Netherlands 3-0 Estonia
Since this is a new year and the national team won't have a competitive fixture before the World Cup, it seems a good time to look back on the Netherlands' performances of 2013 and determine whether Brazil will be more 2010 or 2012. So I looked back on every match that's available on ESPN3, and here are my initial impressions throughout the 2014 qualification process. If you want to read my thoughts on the qualifiers from 2012, you can read them here and here.
We pick things up at home against Estonia on March 22nd.
The Netherlands walked away with a comfortable, yet uninspiring 3-0 win. Rafael van der Vaart scored the opener in the 47th minute, Robin van Persie doubled the lead in the 72nd minute and Ruben Schaken added another in the 84th.
Estonia only managed four shots the entire game, two of which were on target. The Netherlands, on the other hand, had 14 and seven, respectively. Rarely were the Dutch not in the Estonian half. They were often constricted to a 20-yard patch in front of the the 18-yard box, though, and couldn't break down the defense. It made for a rather drab match, especially in the first half, before Louis van Gaal made his halftime adjustments that opened up the game.
After matches like these, it's much harder to be encouraged than it is to be discouraged. Estonia aren't a good side, so a one-sided win is the expectation.
While the Netherlands earned the three points, it wasn't a win that bolstered your hopes for the World Cup.
—I can't say enough about the performances of both Jeremain Lens and Daryl Janmaat. Although Lens would sometimes swap with Arjen Robben and move to the left at times, he spend most of the match in front of Janmaat on the right flank.
Since the Netherlands controlled so much of the game, both full-backs had license to get forward. Lens' movement often opened up the flank for Janmaat. The then-PSV winger was running at goal and dropping into the midfield, which in turned forced the left-back to follow him. This allowed Janmaat a little more space to run down the right.
This wasn't better exemplified than in the Netherlands' first goal of the match.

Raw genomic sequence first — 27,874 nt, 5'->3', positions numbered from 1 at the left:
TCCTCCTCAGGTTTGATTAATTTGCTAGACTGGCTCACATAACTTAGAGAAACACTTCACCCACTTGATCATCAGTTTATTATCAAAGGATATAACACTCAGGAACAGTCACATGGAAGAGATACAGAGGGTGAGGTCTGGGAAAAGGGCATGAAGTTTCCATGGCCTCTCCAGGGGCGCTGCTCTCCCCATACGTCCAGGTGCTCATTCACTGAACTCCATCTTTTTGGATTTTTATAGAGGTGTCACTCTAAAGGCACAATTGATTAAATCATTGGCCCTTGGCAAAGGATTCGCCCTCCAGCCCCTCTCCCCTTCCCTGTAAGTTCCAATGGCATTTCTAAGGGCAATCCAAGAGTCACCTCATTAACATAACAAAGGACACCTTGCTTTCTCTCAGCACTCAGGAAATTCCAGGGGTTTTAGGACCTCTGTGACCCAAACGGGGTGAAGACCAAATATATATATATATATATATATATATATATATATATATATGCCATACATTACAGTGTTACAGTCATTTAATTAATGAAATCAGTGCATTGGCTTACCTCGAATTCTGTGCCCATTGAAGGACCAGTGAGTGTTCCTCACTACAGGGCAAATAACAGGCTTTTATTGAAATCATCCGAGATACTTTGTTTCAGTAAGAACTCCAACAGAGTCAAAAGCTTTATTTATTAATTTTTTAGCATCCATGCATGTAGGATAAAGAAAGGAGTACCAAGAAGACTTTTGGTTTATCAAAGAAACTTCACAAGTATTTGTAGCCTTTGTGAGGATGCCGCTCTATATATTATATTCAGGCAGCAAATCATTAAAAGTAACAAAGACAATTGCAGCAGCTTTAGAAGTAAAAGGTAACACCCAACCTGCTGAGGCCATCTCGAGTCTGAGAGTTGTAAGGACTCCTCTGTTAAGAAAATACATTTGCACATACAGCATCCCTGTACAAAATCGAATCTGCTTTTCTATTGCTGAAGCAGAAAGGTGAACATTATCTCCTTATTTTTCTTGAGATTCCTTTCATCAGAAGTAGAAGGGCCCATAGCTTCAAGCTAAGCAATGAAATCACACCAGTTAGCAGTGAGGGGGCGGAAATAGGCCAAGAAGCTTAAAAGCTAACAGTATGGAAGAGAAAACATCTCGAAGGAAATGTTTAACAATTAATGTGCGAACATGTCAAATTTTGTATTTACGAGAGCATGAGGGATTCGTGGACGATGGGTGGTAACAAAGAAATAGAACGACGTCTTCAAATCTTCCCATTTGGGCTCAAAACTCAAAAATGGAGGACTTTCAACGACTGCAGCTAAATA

Here you see Lens (red square) laying the ball off to Janmaat (yellow circle). Just look how much space the right-back has to operate up the pitch.
|via ESPN3 broadcast|
|via ESPN3 broadcast|
—Wesley Sneijder was making his return from injury, taking the captain's armband back from Kevin Strootman, and it was a return to forget. He left the game in the 36th minute after picking up a knock, with van der Vaart replacing him.
In general, Sneijder was pretty poor. He tried a couple of long shots that were wasteful, and he should've scored in the 26th minute. Daley Blind delivered a nice cross into the box, which was headed on by Robin van Persie. Sneijder simply mishit the shot, as it went wide of goal. That had been the team's first real scoring chance, and it should've put the Dutch up 1-0.
—In matches like these, the defenders can have a tough time. They have so little to do for so long that they can fall asleep at the most inopportune times. You saw that a couple of times with the back four. The most glaring was in the 79th minute. Martin Vunk was played on by Blind, and he had a free run at goal. He should've scored to make it 2-1, but his shot sailed high of the target.
On the whole, Bruno Martins Indi and Stefan de Vrij played well, but they had those moments that gave you pause and reason for concern when the Dutch face tougher competition.
—Arjen Robben was held relatively in check. He had a couple of nice runs and cuts inside on goal. For the most part, though, the Bayern Munich winger seemed stuck in his own form of purgatory. With the pitch so compact, Robben didn't have a lot of space to use his speed and beat the defender. He wasn't a complete non-factor, but he could've done more in this match.
—The biggest problem in this match was how bereft of ideas the Dutch looked at times. They passed circles around Estonia, but they were unable to get much through the middle of the pitch. It's the same thing you see with Spain when they face sides that bunker in.
There's a fine line between patience and ineffectiveness, and the Netherlands were toeing it. You can only pass laterally and backwards so many times before it becomes way too counterproductive.
One of the adjustments van Gaal made at halftime looked to be an increased width. Most of what the Dutch created were from wide areas, whether it was Robben and Blind down the left or Janmaat and Lens down the right. Give credit where credit is due, as LVG noted the problem and fixed it.
But surely I'm not the only one who was less than impressed with the way the Netherlands performed against Estonia.